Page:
Catania: Ever — I have never heard her — there’s no introductions, there’s no proposals, there’s never been any leadership at all from Muriel Bowser on the subject of HIV/AIDS…She’s had seven years on the Council and has done nothing but platitudes on anything, including HIV/AIDS. And so people have to decide for themselves. Look, I’m offering myself as a leader who took the city from an epidemic and vastly improved the response by government…


Blade: Some in the community are saying that Carol Schwartz, Muriel Bowser and David Catania are strong supporters of the LGBT community and they’re strongly committed going forward to do what they can. So therefore there is no real difference between the three of you on those issues so they should vote based on non-LGBT issues. What do you say to that?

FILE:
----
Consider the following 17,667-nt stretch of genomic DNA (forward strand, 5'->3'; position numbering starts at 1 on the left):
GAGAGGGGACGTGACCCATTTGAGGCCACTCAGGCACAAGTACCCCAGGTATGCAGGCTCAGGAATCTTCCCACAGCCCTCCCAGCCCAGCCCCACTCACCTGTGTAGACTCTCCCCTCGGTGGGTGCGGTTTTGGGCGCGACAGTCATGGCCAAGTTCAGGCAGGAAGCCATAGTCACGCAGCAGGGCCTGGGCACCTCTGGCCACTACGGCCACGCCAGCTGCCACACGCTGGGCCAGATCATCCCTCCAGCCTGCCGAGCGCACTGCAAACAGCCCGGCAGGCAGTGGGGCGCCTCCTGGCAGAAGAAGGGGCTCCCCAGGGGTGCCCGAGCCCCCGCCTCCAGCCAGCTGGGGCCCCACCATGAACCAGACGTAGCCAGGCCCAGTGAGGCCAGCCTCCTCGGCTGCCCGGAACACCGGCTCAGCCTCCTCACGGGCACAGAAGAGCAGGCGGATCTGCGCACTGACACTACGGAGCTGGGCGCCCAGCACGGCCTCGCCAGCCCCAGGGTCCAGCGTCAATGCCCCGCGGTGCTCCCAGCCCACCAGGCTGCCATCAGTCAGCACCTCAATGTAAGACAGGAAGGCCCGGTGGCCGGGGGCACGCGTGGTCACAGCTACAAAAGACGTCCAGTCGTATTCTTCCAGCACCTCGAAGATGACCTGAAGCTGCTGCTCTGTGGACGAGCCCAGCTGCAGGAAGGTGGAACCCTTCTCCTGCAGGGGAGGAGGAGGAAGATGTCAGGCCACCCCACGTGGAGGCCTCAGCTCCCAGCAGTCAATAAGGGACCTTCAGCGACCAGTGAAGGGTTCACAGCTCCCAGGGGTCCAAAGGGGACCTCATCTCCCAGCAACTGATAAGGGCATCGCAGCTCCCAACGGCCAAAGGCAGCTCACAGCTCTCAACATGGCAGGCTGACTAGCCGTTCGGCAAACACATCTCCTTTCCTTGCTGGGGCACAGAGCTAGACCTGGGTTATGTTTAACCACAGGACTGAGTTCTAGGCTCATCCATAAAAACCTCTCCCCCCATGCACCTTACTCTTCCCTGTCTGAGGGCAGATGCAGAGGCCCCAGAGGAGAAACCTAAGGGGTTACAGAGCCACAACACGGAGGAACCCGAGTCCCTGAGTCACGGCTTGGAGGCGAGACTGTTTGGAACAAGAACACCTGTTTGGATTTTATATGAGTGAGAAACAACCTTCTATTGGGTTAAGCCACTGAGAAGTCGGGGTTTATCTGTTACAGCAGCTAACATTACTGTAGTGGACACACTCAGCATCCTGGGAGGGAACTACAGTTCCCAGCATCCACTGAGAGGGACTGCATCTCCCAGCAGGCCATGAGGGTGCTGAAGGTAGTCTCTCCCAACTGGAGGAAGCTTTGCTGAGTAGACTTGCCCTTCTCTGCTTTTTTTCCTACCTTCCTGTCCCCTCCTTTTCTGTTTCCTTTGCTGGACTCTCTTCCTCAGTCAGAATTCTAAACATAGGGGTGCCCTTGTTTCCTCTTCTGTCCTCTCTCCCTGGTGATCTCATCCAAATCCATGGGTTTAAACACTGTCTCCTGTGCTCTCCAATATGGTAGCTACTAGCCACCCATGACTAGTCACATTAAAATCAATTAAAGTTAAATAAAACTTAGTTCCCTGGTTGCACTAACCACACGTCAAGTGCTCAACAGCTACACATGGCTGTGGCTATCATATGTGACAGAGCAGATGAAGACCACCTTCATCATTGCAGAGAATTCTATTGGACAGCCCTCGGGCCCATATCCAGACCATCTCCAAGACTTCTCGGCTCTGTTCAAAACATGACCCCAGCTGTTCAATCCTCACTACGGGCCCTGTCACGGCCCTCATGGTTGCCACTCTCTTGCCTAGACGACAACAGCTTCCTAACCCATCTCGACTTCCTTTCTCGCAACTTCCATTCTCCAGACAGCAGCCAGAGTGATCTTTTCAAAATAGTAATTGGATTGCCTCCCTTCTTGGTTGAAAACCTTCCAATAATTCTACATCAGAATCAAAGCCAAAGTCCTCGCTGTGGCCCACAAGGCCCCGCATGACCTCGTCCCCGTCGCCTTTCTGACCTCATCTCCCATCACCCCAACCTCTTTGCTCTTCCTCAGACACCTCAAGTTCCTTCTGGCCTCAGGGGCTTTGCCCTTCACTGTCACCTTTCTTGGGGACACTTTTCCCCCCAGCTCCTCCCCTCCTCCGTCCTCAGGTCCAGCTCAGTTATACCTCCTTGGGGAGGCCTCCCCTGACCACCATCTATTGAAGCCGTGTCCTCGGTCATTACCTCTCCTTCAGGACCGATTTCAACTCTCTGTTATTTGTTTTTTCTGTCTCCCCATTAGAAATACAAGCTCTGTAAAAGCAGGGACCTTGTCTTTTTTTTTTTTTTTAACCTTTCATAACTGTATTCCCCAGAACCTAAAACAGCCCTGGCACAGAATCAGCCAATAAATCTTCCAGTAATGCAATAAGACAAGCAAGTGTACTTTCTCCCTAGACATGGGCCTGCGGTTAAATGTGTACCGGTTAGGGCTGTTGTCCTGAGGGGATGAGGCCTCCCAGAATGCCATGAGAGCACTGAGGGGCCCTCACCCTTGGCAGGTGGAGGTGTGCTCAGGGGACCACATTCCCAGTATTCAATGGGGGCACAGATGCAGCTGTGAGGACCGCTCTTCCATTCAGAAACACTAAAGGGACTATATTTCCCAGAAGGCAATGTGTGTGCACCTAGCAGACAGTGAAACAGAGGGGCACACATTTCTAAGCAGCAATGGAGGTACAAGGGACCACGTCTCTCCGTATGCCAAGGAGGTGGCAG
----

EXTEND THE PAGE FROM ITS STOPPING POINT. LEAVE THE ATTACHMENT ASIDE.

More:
Catania: Well I think people should vote on non-LGBT issues, of course. I think people should vote on the person they believe has the best record and experience and values to secure our future. But there’s a difference between rhetoric and record. In this race, only one of us championed marriage equality. Only one of us has introduced measures to secure the rights of the transgender community with the Deoni Jones Birth Certificate Equality Act. Only one of us candidly has employed a person who happens to be transgender. Only one of us has talked in a substantive way on HIV/AIDS through legislation.